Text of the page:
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REW - Am I doing this right? Need a few tips

johnk

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Hi,
I have been learning how to get the most out of REW and have watched many videos and read many tutorials, but I am still a bit unclear on a few specific questions.
The results are really good so far, but maybe I can do better with a little help in creating the best filters!
Approach: I measure L and R speakers individually using a moving microphone with a UMIK-1. I use the 90 degree calibration file. I have a house curve file loaded which I found in this forum and I add a touch more bass using the "Add room curve" in the UI (I guess I am in the preference group with untrained listeners).
For target settings I have "Full range speaker" set (the speakers is a 2.5-way Wharfedale Diamond 230 which reach down to ~35Hz). The LF slope is 24 dB/octave.
Q1. I use "Calculate target level from response" to set the target level. In my room the right speaker is in a corner, so if I calculate the target level from the right speaker the level is much higher (0.4dB). I currently use the target level from the quieter, left hand speaker. Is this right or should I average the target levels of both speakers?
Q2. I can see the bass response falls off a cliff around 38Hz so I set the "LF Cutoff" to be 38Hz so the curves between the measurement and the target pretty much align. Does this sound about right? (looks pretty bad at this point, but it is a cheap speaker :) )
1697870141451.png

FYI This graph has 'Psycoacoustic' smoothing on. Blue is the target curve and green is the actual measurement.
Previously, I was using the "Match response to target", but have now started creating my own filters and I think I am getting better results when A/B-ing between them.
Q3. When creating my own filters I generally only cut the only exception being a boost for the dip from 1-3.5kHz. I now create a set of filters to try to fix things.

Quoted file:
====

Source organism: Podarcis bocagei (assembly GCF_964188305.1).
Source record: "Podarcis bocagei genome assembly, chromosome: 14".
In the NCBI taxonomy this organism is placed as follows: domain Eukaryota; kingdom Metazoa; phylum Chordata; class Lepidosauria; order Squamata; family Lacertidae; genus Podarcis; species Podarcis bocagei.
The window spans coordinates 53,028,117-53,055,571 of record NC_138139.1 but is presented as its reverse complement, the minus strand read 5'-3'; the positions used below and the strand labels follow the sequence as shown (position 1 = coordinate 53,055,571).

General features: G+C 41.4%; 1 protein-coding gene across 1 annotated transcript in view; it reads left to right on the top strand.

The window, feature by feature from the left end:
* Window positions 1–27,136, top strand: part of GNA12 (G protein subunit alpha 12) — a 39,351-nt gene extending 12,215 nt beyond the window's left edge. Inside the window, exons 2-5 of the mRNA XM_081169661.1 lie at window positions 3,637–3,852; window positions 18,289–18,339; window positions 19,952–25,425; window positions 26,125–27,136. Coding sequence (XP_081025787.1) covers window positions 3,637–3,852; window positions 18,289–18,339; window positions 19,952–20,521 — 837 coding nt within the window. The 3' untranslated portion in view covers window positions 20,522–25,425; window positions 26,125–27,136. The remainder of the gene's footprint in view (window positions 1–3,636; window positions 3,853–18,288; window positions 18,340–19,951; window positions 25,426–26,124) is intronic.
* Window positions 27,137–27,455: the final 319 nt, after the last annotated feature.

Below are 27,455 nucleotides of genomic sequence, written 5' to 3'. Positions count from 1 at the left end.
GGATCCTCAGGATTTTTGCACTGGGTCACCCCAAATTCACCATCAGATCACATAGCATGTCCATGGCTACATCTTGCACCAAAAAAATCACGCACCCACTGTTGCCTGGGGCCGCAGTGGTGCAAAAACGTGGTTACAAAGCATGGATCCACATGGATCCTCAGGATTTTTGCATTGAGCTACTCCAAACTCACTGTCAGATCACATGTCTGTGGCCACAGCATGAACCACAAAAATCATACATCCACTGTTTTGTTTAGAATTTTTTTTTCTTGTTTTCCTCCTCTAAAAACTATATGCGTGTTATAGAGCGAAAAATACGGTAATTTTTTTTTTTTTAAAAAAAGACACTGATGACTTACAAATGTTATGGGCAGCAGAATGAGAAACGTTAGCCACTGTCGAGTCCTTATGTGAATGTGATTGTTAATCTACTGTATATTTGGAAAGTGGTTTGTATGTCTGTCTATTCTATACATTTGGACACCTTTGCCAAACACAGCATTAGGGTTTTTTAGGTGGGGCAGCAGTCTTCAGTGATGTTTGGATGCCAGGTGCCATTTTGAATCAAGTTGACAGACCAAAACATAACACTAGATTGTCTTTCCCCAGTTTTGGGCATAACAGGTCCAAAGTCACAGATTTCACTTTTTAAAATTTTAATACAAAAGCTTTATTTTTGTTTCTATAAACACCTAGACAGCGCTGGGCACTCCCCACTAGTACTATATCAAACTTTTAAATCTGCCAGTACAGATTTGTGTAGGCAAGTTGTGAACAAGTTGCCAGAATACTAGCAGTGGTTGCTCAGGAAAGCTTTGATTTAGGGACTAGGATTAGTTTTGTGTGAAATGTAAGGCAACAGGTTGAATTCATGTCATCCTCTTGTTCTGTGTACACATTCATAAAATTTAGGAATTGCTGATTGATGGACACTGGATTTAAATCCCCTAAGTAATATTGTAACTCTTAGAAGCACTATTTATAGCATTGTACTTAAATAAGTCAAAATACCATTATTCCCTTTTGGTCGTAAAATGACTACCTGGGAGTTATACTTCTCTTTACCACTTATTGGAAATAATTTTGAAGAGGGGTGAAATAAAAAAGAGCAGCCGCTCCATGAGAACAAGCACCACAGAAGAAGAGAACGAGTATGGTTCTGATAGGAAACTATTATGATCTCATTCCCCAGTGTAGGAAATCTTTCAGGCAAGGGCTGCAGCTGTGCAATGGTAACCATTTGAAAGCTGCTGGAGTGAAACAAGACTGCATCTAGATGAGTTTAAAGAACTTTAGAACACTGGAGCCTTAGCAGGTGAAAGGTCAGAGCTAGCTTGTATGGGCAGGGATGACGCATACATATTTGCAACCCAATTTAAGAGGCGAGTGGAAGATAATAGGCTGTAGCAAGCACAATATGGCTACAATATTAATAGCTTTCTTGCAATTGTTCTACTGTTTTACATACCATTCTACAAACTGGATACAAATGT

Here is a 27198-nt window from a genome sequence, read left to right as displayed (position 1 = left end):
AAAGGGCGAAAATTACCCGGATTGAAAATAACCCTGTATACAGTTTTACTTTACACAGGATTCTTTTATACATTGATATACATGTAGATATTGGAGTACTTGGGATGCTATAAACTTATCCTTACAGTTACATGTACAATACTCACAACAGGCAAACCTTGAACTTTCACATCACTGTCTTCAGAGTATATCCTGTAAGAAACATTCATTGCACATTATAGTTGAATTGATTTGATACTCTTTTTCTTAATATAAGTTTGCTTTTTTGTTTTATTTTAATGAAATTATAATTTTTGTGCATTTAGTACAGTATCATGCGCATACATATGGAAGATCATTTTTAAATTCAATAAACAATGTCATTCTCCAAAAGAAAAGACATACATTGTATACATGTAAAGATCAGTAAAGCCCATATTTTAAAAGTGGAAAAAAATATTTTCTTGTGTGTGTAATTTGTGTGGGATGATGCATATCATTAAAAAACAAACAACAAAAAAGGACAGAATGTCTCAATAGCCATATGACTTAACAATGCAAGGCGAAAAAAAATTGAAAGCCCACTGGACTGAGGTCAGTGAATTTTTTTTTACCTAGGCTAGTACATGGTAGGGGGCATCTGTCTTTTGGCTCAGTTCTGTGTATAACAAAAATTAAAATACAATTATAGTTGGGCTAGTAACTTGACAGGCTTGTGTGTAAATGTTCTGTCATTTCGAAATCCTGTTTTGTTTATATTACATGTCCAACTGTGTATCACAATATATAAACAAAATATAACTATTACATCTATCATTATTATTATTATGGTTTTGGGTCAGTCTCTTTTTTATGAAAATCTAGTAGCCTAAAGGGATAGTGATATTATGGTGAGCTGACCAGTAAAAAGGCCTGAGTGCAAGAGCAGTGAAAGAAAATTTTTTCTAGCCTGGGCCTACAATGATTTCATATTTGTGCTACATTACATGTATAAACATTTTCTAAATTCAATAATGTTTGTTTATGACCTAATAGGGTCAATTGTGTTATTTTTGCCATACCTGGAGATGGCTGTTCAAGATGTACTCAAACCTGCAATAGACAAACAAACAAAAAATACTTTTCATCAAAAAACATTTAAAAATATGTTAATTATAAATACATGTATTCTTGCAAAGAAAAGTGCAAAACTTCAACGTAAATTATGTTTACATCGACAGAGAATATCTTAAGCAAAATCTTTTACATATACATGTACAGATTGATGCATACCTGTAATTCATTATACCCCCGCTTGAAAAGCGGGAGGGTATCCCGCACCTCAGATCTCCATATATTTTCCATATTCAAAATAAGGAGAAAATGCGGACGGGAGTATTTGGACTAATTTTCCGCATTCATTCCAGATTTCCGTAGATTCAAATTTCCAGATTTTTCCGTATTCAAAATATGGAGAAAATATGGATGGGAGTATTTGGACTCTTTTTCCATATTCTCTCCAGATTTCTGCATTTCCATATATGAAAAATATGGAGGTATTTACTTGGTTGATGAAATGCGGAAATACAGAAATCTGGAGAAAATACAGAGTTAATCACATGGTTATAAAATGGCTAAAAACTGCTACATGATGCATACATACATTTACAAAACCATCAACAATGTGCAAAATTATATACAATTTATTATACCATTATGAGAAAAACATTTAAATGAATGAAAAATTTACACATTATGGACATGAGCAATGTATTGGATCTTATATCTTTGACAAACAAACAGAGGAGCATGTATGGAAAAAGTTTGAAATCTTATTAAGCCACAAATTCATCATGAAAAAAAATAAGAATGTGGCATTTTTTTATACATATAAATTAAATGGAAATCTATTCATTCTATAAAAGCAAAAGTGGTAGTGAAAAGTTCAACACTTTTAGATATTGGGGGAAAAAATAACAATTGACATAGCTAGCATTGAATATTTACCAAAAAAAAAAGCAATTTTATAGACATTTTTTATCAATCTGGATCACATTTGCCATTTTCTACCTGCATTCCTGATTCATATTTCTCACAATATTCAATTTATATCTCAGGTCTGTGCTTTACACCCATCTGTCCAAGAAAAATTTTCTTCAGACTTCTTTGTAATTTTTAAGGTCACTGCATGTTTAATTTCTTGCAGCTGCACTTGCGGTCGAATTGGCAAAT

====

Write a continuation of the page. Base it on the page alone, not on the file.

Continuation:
1697870580818.png

Red is with my filters applied.

The right hand speaker is much more of a problem due to its corner placement. I guess I need some form of a bass trap, but I am trying to compensate using large negative high Q filters. That peak at 103Hz is a bit of a disaster. The red line shows the predicted curve after my filters (which include a -25dB at 103Hz!)
1697871056351.png


I then load these onto my Raspberry Pi running Volumio.

I just did a quick measure to test how these work and that leaves more questions.

Left speaker. Dotted line - original, dashed line - predicted, solid line measured. I think I need to reduce the filters around 200-400Hz!
1697873236753.png

Right speaker. Dotted line - original, dashed line - predicted, solid line - measured.
1697873585034.png

All a bit of a mess, but lots of fun.
Any thoughts would be appreciated.
Thanks,
John
 

DJBonoBobo

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A few thoughts:
- imagine the correction of room modes in the bass region as one thing and influencing the rest of the FR as a different project.
- for corrections of room modes in bass better use var smoothing or no smoothing.
- Try measuring both channels together in bass, too. below 80 Hz most signals are mono and bass becomes more or less one.
- corrections above the Schroeder frequency (around 200-250 Hz) can be harmful, and measurements in a room can be misleading. Psychoacoustic smoothing and using the MMM technique is good for this, but i would only make broad, low-Q adjustments to taste there. To get a better response in this region, it is better using good speakers, better positions and so on.
- If you have anechoic measurements of your speaker, you could correct flaws of the speaker using it (loke Amir describes in his reviews), but you can't use your in-room measurements for doing this precisely.
 
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johnk

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Thanks for all of the advice.
- imagine the correction of room modes in the bass region as one thing and influencing the rest of the FR as a different project.